When Fat Cells Lost Their Way

Long ago, at the dawn of human development, fat cells were honored members of the family of human cells.  In those days, fat cells were a rarity, being created only in the uncommon scenario in which the human host had food in abundance for a prolonged period and could splurge on extra helpings of whatever had been gathered by the tribe.

adipocytes_0It was understood, however, that the fat cells wouldn’t stick around for long.  When food became scarce again, as it inevitably did, the fat cells would promptly serve their important purpose and sacrifice themselves for the greater good, resolutely releasing their stores of energy, lipids, and vitamins, to help the human host and its other cells survive the lean times.  In the process, of course, the fat cells would vanish on the wings of the wind.  In short, fat cells manned one of the crucial lines of defense against death and starvation, and they were recognized for their service.

But over time, as homo sapiens thrived and multiplied and began to produce food in abundance, fat cells lost their way.  They looked around and noticed that there were more fat cells like them — in some cases, a lot more.  And none of them seemed to be doing much of anything, much less sacrificing themselves for the greater good.  Their mission for the human host became confused, and the overriding notion of noble selflessness that once motivated the fat cells was lost.

At that point, fat cells became some of the most stubborn and perverse cells in the human body, focused on hanging around at all costs and in the most visible, annoying places.  Fat cells gathered around the belly, under the arms, and in the posterior regions, holding meetings and recruiting other fat cells to their ignoble, selfish cause.  When the human host actually tried to shed a few of those fat cells for the greater good, the fat cells resisted with every pulpy, jiggling ounce of their being.  And if diets and exercise ultimately succeeded in knocking off a few fat cells, it was the stubborn fat cells girdling the waistline, or rear end, or upper arm that were the last to go.

Dieting and losing weight is all about getting the fat cells to remember their actual purpose, and to once again regain the self-respect and sense of self-sacrifice that they once had in days of yore.

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Socialists In The Midst

Over the weekend Kish and I went for a walk.  About a block from our house, near St. Mary, we found a poster encouraging people to attend the “launch meeting” for a new group called the Central Ohio Revolutionary Socialists (“CORS”).

The CORS recruiting sign reminded me of the signs that were posted around the Ohio State campus by the Revolutionary Communist Youth Brigade back in the ’70s.  Like those placards from decades ago, the CORS poster complains about bosses and landlords, “racist cops brutalizing our communities,” “imperialist wars,” and “poverty and powerlessness.”  There are some new parts to the revolutionary agenda, too — like concerns about “the threat of climate catastrophe” and attacks on immigrants and refugees — but the bottom line is pretty similar:  fighting against “the exploitation and oppression we face everyday under capitalism” by forming an organization to “fight for the end of the current system and the creation of one run by and for the working class!”  About the only thing missing from the signs I remember from my college days was a reference to “the masses.”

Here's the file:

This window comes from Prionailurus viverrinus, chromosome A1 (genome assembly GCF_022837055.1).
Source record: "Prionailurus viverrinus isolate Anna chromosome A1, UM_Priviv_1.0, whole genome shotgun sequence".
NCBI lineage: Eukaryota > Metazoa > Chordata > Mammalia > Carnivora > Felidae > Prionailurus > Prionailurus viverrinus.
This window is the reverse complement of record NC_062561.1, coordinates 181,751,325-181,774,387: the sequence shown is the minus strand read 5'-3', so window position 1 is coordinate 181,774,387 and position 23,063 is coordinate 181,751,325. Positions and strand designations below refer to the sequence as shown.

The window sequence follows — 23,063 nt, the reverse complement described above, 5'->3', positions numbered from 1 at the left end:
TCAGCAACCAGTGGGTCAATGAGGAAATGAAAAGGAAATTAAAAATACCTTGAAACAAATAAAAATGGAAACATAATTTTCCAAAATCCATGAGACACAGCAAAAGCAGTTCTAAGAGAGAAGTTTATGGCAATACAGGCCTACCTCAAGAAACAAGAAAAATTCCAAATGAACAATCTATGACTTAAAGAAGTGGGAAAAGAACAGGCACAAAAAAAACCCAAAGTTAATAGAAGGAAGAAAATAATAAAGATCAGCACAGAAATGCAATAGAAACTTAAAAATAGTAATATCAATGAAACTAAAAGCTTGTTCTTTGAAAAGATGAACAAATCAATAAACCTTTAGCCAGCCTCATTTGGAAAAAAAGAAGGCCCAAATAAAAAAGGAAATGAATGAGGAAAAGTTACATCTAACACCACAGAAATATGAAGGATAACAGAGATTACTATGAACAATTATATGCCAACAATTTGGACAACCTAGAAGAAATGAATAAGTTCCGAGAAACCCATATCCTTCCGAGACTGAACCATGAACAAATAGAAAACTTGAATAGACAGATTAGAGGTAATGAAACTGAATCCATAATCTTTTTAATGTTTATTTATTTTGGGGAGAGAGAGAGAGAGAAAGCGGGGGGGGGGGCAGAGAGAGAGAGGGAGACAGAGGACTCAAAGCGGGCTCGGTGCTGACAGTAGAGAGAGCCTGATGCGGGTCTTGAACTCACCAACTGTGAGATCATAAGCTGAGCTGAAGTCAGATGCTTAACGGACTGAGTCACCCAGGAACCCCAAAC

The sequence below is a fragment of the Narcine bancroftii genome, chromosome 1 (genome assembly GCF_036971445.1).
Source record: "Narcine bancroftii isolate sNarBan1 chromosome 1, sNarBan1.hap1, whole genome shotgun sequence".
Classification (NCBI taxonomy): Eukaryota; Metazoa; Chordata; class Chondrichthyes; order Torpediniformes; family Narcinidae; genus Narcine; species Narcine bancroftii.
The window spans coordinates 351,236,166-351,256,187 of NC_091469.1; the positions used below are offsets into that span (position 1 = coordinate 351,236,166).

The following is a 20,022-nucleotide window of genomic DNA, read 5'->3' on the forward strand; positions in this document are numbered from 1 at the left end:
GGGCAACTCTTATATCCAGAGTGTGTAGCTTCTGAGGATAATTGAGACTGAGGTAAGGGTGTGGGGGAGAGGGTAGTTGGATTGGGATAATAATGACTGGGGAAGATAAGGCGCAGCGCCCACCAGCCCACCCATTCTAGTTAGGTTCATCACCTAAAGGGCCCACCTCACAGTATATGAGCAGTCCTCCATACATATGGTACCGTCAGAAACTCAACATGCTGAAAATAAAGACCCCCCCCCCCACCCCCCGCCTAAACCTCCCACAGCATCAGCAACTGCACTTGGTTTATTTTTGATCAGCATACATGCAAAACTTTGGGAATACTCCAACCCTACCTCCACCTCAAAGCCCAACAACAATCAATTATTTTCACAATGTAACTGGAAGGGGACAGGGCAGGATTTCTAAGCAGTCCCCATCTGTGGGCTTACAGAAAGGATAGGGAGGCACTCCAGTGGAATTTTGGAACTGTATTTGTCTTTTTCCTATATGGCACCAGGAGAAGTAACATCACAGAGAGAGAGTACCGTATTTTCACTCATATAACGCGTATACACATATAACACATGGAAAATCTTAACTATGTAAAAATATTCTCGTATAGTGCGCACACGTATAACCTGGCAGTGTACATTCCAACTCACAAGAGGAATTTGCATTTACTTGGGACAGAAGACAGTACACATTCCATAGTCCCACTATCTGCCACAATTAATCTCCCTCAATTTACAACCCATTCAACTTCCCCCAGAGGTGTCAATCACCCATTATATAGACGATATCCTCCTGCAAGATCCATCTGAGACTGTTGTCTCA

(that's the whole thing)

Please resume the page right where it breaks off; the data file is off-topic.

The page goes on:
There’s one other difference between the RCYB of days gone by and CORS — like everybody else these days, CORS has a Facebook page, where a group of what apparently are CORS’ founding members — one of whom is wearing an Ohio State Buckeyes shirt — are shown giving the revolutionary fist sign.

The revolutionary socialist agenda went underground during the Reagan era, but socialism has now emerged from behind closed doors and is back in the American political mix these days, with candidates for the Democratic Party nomination in 2020 and some of the new members of the Party in Congress identifying as socialists.  It will be interesting to see how much traction the socialist agenda gets in the United States — particularly when some countries that adopted what were advertised as socialist systems, like Venezuela, have become train wrecks where the ordinary people live in poverty and misery.

It’s also interesting that the agendas and terminology of the revolutionary groups are so similar to what we’ve seen before.  Facebook page or not, the more things change, the more they stay the same.

Once Upon A Time . . . In Hollywood